Skip to main content


Figure 1 | Clinical Epigenetics

Figure 1

From: Environmental chemicals and DNA methylation in adults: a systematic review of the epidemiologic evidence

Figure 1

Overview of possible mechanisms of action for environmental chemicals on DNA methylation based on reviews of experimental studies [ 2 , 3 , 5 , 135 , 136 ]. Metals, POPs, and PAH increase reactive oxygen species (ROS) formation. Under chronic consumption of glutathione (GSH) for conjugation with ROS, chemicals, and their metabolites, homocysteine is employed into GSH rather than methionine synthesis pathways, leading to a reduced synthesis of S-adenosylmethionine (SAM, a substrate for DNA methyltransferases (DNMT) which catalyzes the addition of the methyl group onto the 5-carbon cytosine (5C) to become 5-methylcytosine (5mC)). SAM depletion, thus, potentially inhibits DNA methylation and results in subsequent DNA hypomethylation [2]. Exposures to specific environmental chemicals such as short-term cadmium, PAH, lead, and mercury exposures can directly reduce the enzymatic activity and concentrations of DNMT [136]. In addition, oxidative stress is proposed to stimulate the alpha-ketoglutarate (α-KG) production from isocitrate. α-KG activates ten-eleven translocation (TET) proteins that catalyze the oxidation of 5mC to 5-hydroxymethylcytosine (5hmC), 5-formlycytosine (5fC), and 5-carboxycytosine (5caC) in the presence of cofactors, iron and oxygen. 5hmC, 5fC, and 5caC could act as an intermediate in both passive and active DNA demethylation pathways [3,135] involving DNA repair enzymes like AID, APOEC, and TDG. Overall, it facilitates DNA hypomethylation. Conversely, it has been suggested that long-term cadmium exposure induces compensatory DNMT overexpression [4] that could lead to increased DNA methylation. On the other hand, environmental chemicals can modulate the enzymes involved in covalent modifications (acetylation (Ac), methylation (Me)), phosphorylation (P) and ubiquitination (Ub)) at the histone tails that can interact with the DNA methylation or demethylation machinery. Lead has been related with transcription-active histone modifications (associated to DNA hypomethylation), while methylmercury and nickel have been related with transcription-repressive histone modifications (associated to DNA hypermethylation) [5,136]. Finally, while other environmental toxicants have been related to DNA hypomethylation (BPA, PFCs) and hypermethylation (tungsten, antimony) in epidemiologic studies, their mechanism of action in epigenetic regulation of gene transcription is unknown.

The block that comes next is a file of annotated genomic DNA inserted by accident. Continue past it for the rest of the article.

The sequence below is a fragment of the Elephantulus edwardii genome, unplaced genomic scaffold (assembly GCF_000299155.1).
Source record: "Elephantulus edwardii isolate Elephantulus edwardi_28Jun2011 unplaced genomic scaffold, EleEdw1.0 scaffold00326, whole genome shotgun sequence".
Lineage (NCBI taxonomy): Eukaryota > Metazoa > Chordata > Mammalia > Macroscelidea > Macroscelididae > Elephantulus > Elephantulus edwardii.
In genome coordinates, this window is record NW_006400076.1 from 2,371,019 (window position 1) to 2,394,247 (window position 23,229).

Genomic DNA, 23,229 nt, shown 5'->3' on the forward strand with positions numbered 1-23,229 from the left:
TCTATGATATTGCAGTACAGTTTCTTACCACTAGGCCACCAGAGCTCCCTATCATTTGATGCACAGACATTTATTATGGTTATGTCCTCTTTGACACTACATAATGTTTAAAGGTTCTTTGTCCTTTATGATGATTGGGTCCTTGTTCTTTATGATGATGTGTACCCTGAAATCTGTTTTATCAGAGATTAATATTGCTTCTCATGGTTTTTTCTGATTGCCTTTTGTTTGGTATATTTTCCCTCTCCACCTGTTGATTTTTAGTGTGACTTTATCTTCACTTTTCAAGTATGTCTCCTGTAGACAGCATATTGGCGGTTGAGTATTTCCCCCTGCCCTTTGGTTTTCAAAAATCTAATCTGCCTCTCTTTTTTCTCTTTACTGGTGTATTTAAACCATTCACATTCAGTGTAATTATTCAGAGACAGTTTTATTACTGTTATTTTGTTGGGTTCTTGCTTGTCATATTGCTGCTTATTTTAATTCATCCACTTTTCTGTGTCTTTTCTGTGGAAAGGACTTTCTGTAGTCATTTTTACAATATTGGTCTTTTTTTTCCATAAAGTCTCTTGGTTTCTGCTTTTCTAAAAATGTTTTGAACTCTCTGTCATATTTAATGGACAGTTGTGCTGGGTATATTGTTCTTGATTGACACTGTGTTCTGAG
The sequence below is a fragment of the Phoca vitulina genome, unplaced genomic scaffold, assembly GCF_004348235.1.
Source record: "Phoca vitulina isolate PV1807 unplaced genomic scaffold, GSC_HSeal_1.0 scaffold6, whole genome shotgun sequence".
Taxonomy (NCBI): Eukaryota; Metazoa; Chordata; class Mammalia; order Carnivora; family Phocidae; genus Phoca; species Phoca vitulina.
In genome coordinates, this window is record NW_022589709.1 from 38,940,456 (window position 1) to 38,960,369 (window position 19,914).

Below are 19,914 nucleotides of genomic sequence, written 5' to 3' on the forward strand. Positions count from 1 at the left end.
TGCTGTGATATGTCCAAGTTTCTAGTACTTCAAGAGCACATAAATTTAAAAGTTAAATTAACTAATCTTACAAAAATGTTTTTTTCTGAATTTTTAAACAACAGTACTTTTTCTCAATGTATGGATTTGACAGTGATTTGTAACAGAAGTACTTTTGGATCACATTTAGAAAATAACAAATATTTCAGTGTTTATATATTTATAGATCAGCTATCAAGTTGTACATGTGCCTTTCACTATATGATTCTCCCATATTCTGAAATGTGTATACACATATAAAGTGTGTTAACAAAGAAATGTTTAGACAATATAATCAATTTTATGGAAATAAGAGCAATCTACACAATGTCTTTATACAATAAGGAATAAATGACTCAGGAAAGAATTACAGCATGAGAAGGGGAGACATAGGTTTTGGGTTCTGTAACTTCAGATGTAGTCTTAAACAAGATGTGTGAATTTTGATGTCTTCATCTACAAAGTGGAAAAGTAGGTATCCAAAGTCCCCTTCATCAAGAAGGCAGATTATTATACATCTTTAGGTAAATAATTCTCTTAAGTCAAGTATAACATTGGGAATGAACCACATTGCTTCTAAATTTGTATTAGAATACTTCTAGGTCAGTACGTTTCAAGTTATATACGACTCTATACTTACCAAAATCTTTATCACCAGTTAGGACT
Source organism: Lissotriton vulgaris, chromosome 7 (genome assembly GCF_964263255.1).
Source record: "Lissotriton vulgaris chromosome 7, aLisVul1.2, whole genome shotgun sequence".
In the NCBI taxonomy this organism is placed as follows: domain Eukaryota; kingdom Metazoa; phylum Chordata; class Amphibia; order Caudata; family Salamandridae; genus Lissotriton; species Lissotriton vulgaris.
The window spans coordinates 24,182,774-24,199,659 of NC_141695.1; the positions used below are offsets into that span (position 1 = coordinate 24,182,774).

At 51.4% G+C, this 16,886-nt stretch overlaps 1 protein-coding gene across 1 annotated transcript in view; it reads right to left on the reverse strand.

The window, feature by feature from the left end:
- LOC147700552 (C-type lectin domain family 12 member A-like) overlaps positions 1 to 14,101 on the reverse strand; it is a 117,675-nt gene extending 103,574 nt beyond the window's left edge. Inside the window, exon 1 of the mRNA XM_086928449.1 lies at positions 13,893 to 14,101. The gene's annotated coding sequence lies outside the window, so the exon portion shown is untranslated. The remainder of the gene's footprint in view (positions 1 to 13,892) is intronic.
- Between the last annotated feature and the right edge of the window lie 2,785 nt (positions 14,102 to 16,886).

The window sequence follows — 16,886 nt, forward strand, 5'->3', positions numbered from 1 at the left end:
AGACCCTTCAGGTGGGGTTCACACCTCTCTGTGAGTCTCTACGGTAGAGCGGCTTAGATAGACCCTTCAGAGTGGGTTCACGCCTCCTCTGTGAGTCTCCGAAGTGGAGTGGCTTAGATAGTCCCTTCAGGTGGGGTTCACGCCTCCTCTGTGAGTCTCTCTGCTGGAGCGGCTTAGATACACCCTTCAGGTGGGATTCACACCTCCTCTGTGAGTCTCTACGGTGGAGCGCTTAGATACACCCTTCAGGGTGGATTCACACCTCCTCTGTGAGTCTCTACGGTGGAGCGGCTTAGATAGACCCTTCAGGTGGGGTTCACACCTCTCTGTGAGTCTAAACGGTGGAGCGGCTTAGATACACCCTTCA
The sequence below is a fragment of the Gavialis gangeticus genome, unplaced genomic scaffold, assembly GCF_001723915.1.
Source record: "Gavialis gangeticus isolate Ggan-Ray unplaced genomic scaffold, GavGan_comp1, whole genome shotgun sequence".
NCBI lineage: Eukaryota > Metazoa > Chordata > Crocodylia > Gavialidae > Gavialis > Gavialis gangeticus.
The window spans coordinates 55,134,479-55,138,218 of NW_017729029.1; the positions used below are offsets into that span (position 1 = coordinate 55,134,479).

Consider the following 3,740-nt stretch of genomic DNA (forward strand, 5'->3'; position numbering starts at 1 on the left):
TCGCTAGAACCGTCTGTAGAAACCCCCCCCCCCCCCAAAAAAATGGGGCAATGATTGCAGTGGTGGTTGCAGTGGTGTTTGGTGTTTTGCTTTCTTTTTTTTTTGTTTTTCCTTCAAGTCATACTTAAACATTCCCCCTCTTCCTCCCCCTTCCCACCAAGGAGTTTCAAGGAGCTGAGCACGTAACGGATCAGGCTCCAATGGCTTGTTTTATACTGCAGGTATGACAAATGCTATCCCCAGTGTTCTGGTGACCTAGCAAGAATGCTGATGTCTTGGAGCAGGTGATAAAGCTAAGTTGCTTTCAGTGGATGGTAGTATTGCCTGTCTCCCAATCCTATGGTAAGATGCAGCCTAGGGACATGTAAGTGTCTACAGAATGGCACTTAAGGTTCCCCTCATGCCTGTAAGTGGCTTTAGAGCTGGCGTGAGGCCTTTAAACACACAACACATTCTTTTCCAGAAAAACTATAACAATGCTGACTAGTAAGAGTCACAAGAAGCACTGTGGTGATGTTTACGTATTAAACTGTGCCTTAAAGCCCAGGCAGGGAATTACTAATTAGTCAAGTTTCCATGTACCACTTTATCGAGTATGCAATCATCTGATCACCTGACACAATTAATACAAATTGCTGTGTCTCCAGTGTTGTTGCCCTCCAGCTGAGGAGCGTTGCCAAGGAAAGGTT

Back to article page